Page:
> } A_T;
    >
    > typedef struct
    > {
    > char b1;
    > const A_T ba;
    > } B_T;
    >
    > B_T b;
    >
    > void main(void)
    > {
    > b.ba.a1 = 0;


    left operand must be modifiable lvalue: op "="

    > }


    Which complier u using? Theoretically compiler shld give error.

    Ajay
    myName, Apr 23, 2004
    #4
  5. Chris Hauxwell

    Guillaume Guest

    > Absolutely. Qualifiers are cumulative within structures, so if either b.ba or
    > b are explicitly declared const, then b.ba.a1 has type const char.


    Yes, although I haven't heard of const struct members in C.
    Have I missed anything?
    Guillaume, Apr 23, 2004
    #5
  6. Chris Hauxwell wrote:

    > I think the following code should give an error when compiled,
    > however, the compiler I am using doesn't raise one. The code is:
    >
    > typedef struct
    > {
    > char a1;
    > char a2;
    > char a3;
    > } A_T;
    >
    > typedef struct
    > {
    > char b1;
    > const A_T ba;
    > } B_T;
    >
    > B_T b;
    >
    > void main(void)
    > {
    > b.ba.a1 = 0;
    > }
    >
    > Should this give an error? I've declared the A_T part of B_T as a
    > const and then written to it in main(). I think it should, but my
    > compiler is happy with it. Any comments will be appreciated.


    1) It is an error to try to assign to a const member
    2) It is not valid to declare main as having a type of void
    3) It is in C before C99 -- which I doubt you have -- an error not to
    explicitly return a value from main
    4) It is silly to run your compiler with diagnostics turned off. It is
    even sillier to do so and then take the absence of diagnostics as being
    meaningful.
    Martin Ambuhl, Apr 23, 2004
    #6
  7. (Chris Hauxwell) wrote in message news:<>...
    > I think the following code should give an error when compiled,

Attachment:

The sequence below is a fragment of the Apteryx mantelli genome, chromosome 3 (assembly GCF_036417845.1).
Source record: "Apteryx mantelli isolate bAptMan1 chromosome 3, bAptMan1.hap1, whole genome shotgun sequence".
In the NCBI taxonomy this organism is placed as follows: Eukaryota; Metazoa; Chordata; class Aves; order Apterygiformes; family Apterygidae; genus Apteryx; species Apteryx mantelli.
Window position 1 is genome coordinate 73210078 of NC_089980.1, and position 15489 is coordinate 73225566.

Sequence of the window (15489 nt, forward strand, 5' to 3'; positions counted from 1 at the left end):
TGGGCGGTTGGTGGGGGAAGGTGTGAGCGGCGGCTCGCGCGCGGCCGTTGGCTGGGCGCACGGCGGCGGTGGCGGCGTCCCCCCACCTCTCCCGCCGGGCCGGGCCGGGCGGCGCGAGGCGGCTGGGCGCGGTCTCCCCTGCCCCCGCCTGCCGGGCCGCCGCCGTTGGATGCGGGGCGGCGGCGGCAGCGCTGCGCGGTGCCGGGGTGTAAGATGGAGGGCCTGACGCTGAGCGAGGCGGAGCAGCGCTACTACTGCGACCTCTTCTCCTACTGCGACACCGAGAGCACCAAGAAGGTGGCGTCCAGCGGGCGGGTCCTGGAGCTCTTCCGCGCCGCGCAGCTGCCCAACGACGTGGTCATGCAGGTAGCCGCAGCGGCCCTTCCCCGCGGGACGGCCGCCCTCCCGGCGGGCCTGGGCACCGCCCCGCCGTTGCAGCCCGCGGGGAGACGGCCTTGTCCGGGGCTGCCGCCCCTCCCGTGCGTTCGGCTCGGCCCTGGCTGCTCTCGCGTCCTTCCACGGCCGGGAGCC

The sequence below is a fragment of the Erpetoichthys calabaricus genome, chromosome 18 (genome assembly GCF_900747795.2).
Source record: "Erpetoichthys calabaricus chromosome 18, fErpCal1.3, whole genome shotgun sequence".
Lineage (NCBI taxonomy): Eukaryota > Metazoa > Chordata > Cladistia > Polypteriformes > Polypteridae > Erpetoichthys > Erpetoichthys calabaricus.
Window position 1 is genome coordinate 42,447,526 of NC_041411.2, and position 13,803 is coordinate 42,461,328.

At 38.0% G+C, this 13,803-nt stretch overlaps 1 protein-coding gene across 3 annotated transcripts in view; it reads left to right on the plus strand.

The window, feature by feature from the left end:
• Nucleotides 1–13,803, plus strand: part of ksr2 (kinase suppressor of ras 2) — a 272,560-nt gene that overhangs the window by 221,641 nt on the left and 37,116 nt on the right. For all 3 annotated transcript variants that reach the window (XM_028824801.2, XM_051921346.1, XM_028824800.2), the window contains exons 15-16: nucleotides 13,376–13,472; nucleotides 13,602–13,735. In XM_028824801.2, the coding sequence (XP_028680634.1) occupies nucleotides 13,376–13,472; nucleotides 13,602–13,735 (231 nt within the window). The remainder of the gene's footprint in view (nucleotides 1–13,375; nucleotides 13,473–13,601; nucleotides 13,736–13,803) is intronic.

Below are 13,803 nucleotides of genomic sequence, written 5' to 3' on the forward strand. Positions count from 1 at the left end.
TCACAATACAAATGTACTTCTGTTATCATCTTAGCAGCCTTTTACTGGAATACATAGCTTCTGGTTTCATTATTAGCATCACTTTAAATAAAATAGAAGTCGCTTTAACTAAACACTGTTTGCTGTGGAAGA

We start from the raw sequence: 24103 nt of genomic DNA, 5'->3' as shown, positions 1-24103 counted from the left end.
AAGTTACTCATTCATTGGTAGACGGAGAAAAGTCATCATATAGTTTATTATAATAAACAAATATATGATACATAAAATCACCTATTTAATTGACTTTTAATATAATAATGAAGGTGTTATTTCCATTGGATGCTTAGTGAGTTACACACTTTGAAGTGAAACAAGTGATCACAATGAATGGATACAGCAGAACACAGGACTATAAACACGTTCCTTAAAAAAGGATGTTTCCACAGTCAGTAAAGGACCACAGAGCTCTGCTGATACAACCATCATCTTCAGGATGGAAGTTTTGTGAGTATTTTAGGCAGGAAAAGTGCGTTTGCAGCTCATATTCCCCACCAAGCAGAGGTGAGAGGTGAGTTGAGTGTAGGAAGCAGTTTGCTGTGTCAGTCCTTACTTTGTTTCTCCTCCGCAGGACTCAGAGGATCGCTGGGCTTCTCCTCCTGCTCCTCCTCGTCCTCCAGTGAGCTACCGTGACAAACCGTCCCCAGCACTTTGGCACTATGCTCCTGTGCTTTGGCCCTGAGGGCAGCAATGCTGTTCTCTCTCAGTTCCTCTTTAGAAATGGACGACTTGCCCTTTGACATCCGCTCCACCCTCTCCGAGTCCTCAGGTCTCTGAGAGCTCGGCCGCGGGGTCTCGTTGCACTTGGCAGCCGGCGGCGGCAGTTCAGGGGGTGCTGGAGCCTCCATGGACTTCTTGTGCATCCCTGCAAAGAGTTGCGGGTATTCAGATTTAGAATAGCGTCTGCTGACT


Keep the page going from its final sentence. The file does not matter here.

> however, the compiler I am using doesn't raise one. The code is:
    >
    > typedef struct
    > {
    > char a1;
    > char a2;
    > char a3;
    > } A_T;
    >
    > typedef struct
    > {
    > char b1;
    > const A_T ba;
    > } B_T;
    >
    > B_T b;
    >
    > void main(void)
    > {
    > b.ba.a1 = 0;
    > }
    >
    > Should this give an error? I've declared the A_T part of B_T as a
    > const and then written to it in main(). I think it should, but my
    > compiler is happy with it. Any comments will be appreciated.
    >
    > Thanks
    >
    > Chris



    Thanks for everyones comments. I'm happy now that this code should
    give an error message. Just some comments on some of the comments I
    received.

    1. Good point about main being void rather than int. I should have
    mentioned that I write code for embedded real-time systems where
    main() normally never returns due to an infinite loop. Many compilers
    (particularly those for embedded systems) will not complain about
    this.

    2. I've tried this code on many different compilers and they all
    return either an error or warning about the const value being written
    to. Only the compiler I am using doesn't.

    Thanks

    Chris Hauxwell
    Chris Hauxwell, Apr 27, 2004
    #7